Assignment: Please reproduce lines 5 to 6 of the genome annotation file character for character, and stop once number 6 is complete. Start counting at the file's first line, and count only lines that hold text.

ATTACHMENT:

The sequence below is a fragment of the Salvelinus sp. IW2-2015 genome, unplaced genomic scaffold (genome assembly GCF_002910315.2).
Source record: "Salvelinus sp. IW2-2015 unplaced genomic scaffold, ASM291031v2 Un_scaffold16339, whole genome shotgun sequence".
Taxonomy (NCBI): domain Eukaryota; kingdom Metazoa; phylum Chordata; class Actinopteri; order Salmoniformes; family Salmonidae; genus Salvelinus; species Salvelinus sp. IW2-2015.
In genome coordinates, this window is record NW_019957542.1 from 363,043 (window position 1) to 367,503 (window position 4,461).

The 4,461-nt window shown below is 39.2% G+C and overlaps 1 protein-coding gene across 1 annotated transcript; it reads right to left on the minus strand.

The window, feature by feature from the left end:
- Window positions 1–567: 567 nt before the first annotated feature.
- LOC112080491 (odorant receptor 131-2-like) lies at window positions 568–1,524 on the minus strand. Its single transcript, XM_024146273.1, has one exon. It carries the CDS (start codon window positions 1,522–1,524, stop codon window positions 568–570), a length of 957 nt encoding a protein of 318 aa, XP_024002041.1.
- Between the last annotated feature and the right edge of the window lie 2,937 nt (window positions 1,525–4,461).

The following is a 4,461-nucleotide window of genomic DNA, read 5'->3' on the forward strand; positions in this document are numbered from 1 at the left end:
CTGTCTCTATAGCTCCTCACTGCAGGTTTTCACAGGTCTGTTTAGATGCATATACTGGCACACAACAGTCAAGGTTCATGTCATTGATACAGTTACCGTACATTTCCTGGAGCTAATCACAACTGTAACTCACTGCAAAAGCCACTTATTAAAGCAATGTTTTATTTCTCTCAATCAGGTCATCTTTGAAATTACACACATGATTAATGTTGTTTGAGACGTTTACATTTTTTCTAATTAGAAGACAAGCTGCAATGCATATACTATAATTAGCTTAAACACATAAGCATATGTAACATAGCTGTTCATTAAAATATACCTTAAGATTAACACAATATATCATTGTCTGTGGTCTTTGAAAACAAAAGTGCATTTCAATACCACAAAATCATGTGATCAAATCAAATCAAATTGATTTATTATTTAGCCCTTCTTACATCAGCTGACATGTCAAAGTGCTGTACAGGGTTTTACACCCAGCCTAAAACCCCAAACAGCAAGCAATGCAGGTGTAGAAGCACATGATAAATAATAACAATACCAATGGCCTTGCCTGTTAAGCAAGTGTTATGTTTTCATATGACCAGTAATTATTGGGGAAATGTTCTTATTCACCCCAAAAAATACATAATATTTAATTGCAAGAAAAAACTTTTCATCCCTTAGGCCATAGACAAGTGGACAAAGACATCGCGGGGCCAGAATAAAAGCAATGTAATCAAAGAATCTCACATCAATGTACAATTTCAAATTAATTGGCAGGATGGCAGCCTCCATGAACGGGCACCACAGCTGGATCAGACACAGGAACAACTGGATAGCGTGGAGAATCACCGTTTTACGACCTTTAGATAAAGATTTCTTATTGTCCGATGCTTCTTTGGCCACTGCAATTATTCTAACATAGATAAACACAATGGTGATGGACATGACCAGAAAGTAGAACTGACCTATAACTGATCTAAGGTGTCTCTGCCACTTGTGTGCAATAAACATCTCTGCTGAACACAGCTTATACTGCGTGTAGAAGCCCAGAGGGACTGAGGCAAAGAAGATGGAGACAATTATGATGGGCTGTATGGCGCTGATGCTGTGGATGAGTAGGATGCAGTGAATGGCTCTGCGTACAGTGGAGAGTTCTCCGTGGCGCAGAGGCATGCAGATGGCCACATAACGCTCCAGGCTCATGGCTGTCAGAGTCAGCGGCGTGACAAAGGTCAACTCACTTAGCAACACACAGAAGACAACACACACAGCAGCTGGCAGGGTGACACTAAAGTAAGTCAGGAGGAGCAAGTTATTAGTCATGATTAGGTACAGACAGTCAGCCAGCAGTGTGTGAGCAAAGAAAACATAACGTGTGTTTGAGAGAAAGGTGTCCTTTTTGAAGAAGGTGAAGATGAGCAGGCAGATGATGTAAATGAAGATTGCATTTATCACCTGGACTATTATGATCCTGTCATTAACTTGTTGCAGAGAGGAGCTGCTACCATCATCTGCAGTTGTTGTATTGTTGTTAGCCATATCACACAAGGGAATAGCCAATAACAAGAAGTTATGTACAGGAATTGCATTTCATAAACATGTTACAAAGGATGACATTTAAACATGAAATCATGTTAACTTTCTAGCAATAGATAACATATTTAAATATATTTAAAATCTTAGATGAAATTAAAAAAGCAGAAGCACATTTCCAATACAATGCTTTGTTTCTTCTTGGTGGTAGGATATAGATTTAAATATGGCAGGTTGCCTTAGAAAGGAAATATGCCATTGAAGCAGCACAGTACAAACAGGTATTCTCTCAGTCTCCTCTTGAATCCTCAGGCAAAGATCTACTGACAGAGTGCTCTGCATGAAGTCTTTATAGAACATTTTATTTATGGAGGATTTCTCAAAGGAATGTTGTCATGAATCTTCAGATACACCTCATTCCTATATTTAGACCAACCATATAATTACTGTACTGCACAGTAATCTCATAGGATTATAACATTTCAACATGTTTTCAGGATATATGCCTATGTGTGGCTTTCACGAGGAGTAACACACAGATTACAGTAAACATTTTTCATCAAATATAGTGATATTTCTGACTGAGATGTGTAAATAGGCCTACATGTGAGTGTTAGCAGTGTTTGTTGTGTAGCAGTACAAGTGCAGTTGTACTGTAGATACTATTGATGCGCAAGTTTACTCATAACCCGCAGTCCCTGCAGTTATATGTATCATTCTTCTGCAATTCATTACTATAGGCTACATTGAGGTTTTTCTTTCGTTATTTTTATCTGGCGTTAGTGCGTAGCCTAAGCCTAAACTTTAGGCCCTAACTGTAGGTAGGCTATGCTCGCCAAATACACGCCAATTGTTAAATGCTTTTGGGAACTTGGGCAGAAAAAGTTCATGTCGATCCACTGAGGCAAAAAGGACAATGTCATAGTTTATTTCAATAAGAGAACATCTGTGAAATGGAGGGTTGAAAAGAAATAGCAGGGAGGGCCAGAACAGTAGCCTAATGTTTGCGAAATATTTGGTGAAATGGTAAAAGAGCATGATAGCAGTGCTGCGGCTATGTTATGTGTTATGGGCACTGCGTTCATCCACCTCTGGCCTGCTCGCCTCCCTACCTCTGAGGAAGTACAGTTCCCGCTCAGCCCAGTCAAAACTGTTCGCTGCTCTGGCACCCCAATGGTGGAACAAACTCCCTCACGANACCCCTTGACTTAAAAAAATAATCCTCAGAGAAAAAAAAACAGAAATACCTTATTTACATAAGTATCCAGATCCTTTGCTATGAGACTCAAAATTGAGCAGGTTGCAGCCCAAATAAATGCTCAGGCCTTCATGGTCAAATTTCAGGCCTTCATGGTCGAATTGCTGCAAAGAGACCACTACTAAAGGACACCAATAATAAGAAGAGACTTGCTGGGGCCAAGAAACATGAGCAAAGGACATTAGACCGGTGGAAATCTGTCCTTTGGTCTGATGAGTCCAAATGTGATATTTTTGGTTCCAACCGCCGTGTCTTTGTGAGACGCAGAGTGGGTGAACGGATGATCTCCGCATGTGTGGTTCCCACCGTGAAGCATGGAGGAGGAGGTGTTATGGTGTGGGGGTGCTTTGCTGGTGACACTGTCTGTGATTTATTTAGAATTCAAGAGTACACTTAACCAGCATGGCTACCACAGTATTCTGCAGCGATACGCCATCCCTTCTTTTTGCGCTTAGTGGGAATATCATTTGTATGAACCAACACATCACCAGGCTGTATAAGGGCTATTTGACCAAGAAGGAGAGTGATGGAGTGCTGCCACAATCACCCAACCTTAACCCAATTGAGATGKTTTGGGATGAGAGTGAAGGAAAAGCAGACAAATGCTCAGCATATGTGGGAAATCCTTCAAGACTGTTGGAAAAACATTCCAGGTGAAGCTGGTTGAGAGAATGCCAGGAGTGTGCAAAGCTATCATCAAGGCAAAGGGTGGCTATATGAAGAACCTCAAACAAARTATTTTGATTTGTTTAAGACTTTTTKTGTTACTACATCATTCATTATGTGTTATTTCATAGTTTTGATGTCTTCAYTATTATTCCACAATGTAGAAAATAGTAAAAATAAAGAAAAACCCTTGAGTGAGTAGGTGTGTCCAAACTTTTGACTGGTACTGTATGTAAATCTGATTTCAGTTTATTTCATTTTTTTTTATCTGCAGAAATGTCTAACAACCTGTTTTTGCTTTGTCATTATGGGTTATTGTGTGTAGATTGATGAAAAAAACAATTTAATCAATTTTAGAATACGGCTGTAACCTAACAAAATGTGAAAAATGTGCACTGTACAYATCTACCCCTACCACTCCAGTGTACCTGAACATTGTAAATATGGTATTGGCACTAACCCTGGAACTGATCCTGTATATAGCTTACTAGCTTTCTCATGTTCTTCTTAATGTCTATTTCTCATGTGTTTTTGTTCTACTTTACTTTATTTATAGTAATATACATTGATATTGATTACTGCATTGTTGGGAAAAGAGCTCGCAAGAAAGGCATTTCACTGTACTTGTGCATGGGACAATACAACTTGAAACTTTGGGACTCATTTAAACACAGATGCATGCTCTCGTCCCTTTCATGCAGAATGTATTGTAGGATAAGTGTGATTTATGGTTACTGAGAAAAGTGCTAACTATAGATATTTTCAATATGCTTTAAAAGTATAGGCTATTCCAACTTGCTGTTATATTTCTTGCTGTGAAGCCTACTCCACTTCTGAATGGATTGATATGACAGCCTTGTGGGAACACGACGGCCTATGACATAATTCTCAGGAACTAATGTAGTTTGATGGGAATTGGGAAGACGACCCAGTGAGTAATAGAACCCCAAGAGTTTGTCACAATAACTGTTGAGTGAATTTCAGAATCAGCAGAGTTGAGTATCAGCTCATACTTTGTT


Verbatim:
The 4,461-nt window shown below is 39.2% G+C and overlaps 1 protein-coding gene across 1 annotated transcript; it reads right to left on the minus strand.

The window, feature by feature from the left end: